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The result of making minimum payments

If your credit card debt looks a bit overwhelming, you might be happy when you log on and see the minimum payment requirements. They're far lower than the total you owe. However, while making at least these payments is wise, you should know what will happen if that's all that you pay.

For one thing, your credit score could start to drop. When you pay off the card, it can build your score, but keeping a balance on it and just paying the minimum for months can hurt you.

Additionally, many credit cards are set up so that there isn't a fixed minimum payment. Instead, it's a percentage of the total that you owe. If you only pay the minimum -- say it's just $40 -- then you are going to pay interest on the rest of the money on the card. This interest will be applied to the total. Even if you don't buy anything, the next minimum payment would be higher than $40. If you do buy things, it goes up even more.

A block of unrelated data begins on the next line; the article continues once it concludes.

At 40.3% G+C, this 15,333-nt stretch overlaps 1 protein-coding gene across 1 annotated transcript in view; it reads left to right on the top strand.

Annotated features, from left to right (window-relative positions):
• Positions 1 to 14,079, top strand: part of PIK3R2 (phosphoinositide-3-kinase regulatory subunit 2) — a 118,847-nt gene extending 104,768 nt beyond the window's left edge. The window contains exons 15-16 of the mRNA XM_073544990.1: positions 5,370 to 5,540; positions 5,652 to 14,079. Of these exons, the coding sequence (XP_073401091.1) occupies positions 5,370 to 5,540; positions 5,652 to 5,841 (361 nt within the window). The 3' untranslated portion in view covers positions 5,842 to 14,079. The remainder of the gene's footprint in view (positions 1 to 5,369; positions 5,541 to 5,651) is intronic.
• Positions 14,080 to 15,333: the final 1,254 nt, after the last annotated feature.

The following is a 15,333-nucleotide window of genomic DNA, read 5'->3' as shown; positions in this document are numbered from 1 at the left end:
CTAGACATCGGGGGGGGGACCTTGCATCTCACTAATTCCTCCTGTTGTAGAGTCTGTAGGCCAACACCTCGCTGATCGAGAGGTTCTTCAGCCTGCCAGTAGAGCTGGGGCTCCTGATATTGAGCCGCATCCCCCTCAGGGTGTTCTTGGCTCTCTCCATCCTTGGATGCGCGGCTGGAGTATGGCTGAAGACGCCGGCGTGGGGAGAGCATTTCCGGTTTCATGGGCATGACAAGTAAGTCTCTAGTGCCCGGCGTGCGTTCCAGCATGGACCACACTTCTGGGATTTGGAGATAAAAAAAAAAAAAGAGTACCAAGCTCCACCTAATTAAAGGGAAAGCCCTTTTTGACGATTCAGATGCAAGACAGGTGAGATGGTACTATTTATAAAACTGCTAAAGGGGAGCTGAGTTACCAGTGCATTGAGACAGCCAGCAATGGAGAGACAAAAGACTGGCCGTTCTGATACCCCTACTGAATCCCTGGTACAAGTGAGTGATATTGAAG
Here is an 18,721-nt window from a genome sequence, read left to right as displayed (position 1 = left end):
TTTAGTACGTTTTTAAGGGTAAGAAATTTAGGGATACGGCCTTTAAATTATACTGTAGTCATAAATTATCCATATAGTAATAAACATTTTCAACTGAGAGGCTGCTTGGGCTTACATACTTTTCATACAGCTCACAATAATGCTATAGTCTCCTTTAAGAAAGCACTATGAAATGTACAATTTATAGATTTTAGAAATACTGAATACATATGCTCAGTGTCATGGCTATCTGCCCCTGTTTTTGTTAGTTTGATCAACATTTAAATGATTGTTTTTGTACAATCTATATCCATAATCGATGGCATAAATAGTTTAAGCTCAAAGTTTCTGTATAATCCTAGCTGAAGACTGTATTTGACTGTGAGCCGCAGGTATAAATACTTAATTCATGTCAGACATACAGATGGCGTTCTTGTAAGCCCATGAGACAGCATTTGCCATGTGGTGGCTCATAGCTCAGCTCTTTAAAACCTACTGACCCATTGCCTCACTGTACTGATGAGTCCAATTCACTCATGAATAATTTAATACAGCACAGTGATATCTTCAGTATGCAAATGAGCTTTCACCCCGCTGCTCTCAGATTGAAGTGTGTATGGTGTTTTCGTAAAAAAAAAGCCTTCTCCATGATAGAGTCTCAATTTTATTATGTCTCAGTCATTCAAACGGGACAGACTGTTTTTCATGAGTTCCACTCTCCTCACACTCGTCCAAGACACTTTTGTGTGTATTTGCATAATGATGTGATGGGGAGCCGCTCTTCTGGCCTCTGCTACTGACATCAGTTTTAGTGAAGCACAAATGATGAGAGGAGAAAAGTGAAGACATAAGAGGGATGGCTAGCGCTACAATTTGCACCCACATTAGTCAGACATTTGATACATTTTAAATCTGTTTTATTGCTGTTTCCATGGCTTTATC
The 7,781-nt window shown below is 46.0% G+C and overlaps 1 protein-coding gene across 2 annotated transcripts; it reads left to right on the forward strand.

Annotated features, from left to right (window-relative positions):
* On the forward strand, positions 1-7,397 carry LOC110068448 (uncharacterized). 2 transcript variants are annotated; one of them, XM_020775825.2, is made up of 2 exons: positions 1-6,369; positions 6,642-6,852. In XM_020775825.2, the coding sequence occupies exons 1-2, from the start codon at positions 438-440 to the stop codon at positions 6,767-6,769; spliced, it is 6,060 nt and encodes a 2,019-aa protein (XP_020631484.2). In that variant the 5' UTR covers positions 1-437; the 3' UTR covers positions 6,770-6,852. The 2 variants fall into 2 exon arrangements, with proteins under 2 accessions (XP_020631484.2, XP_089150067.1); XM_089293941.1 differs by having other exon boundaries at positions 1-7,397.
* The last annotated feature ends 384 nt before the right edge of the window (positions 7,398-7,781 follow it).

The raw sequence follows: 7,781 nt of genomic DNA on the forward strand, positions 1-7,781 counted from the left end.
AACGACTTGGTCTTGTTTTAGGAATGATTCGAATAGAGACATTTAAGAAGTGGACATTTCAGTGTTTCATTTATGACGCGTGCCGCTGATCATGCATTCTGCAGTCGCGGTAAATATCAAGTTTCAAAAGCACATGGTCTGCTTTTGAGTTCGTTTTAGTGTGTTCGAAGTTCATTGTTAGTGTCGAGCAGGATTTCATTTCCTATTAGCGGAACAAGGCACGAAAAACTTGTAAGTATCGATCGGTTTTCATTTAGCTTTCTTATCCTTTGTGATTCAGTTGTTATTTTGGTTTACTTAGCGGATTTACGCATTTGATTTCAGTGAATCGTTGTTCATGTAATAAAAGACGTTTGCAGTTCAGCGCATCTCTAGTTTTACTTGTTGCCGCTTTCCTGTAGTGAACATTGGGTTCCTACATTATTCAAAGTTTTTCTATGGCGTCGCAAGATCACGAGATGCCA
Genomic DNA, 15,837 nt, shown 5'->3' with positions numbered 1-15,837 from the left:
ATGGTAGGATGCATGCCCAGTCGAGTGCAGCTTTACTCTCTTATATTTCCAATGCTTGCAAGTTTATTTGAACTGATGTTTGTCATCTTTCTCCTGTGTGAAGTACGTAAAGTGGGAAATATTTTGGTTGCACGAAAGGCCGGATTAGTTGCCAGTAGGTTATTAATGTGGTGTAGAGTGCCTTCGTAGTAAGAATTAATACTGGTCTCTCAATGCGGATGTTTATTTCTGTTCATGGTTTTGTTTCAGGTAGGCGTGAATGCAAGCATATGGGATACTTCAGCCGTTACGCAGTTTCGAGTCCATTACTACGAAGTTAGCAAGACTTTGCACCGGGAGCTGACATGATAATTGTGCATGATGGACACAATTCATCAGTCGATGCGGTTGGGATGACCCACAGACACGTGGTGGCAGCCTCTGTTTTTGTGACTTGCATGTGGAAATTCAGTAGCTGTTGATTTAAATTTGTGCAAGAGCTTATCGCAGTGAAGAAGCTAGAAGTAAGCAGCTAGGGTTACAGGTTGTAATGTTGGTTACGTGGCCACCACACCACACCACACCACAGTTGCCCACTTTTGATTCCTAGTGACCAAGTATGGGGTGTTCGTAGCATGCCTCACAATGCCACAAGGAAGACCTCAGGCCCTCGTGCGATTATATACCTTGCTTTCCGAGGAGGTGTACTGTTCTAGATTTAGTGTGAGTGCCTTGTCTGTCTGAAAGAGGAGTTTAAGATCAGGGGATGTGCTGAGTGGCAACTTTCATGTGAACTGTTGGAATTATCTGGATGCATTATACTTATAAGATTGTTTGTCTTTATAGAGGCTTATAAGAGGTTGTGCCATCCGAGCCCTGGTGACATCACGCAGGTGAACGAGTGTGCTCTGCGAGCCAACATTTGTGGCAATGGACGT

Finally, you may get additional fees if you go over the limit. For example, if the limit on the card is $5,000 and you leave $4,000 on it, you could pay an interest rate of 15 percent. That's $600 on top of the $4,000. In two months, your card will not only be maxed out, but it'll be over the $5,000 limit, and more fees can be piled on top, increasing the bill yet again.

If you made mistakes with a credit card, such as only paying the minimums and racking up debt without realizing it, there many options in Pennsylvania. These include debt consolidation and bankruptcy.

Source: Nerd Wallet, "What Happens If I Only Make The Minimum Payment On My Credit Card?," Anisha Sekar, accessed June 24, 2016

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